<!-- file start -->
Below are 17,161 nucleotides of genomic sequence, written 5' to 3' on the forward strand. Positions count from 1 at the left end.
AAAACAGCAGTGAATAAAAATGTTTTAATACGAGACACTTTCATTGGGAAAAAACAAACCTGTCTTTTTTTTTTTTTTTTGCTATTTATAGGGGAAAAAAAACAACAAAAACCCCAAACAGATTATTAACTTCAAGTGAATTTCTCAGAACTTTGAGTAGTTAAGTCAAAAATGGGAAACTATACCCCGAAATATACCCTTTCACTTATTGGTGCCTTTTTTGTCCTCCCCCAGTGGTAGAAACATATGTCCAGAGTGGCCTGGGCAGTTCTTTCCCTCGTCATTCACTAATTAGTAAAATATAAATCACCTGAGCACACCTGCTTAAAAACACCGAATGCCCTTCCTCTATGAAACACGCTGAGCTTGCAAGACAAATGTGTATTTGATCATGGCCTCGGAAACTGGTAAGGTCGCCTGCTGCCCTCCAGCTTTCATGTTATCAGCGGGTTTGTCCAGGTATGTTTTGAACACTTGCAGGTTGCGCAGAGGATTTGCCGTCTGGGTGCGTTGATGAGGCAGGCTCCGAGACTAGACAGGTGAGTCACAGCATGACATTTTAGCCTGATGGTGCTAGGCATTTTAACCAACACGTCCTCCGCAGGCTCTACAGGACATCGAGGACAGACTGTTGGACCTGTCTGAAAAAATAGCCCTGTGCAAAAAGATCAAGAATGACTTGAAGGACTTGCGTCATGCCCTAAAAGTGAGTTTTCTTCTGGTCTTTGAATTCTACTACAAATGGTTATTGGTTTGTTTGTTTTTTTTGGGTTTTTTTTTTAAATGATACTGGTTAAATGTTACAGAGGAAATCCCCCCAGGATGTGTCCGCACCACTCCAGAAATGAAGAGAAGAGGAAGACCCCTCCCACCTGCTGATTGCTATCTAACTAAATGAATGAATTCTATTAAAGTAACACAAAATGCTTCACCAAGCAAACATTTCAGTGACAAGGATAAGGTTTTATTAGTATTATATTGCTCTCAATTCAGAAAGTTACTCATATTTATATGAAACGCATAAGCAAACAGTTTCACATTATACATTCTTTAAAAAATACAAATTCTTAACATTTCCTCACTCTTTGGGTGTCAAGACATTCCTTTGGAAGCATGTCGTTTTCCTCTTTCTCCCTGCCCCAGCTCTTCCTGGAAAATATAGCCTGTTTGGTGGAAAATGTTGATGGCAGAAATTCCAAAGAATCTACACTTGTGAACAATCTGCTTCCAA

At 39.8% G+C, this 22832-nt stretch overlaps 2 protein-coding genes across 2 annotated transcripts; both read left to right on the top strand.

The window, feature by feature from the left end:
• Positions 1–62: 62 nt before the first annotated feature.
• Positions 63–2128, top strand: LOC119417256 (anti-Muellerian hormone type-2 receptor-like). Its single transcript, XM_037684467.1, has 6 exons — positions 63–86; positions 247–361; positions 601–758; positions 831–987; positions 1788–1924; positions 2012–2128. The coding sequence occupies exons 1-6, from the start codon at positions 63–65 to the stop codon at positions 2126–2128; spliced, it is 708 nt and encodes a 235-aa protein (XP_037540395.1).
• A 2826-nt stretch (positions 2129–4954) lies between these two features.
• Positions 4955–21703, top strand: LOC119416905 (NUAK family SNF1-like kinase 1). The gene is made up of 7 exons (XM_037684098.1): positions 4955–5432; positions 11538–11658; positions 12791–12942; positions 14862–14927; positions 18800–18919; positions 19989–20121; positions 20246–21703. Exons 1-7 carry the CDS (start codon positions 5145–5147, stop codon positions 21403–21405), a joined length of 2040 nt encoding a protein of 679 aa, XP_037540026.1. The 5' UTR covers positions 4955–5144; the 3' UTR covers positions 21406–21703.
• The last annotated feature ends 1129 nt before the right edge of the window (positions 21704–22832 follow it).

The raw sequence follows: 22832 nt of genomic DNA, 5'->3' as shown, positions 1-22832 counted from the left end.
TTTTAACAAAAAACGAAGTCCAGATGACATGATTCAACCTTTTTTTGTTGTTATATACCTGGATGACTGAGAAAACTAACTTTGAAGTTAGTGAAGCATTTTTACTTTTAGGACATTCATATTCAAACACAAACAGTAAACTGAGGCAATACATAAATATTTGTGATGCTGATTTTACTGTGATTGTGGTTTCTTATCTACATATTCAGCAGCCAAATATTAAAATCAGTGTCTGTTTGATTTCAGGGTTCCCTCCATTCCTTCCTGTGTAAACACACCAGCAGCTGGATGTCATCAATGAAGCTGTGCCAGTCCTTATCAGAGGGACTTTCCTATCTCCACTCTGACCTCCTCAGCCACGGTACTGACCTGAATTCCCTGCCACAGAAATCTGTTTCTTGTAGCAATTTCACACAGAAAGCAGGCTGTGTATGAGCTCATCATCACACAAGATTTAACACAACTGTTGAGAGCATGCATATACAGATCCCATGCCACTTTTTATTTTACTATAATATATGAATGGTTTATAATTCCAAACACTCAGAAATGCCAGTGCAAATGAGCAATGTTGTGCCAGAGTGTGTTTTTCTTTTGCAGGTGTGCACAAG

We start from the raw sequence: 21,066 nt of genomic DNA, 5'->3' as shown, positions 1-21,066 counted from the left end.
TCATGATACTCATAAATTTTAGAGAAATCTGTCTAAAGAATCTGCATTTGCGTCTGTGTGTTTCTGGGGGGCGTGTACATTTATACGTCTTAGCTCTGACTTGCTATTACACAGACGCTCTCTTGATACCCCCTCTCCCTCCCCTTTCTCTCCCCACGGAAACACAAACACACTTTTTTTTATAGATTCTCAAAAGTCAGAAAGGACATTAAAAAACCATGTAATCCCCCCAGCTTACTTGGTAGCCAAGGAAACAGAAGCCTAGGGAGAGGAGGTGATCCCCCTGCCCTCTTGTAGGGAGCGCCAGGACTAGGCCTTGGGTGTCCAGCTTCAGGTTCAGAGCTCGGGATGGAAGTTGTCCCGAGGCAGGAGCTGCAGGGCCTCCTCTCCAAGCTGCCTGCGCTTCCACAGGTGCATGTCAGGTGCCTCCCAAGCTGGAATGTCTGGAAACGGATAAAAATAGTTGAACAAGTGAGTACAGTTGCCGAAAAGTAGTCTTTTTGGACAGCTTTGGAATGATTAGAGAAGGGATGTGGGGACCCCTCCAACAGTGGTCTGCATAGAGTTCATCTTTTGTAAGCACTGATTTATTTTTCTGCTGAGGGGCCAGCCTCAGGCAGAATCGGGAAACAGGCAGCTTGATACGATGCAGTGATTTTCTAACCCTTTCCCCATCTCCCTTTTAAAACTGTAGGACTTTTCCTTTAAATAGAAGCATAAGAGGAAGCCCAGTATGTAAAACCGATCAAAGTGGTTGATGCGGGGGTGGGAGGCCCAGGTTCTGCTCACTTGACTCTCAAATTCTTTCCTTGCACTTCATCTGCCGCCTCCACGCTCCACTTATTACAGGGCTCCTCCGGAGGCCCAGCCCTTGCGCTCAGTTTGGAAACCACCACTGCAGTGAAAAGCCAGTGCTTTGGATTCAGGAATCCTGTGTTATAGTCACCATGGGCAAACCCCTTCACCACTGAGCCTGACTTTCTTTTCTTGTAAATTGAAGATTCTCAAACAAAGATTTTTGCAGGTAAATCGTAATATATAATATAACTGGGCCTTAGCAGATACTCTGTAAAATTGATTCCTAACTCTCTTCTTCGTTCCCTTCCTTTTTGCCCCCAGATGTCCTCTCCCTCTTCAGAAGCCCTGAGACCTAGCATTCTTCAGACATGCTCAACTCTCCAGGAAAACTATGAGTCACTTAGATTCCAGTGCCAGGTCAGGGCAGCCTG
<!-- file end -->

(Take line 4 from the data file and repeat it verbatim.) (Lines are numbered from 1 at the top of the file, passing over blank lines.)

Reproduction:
The window, feature by feature from the left end: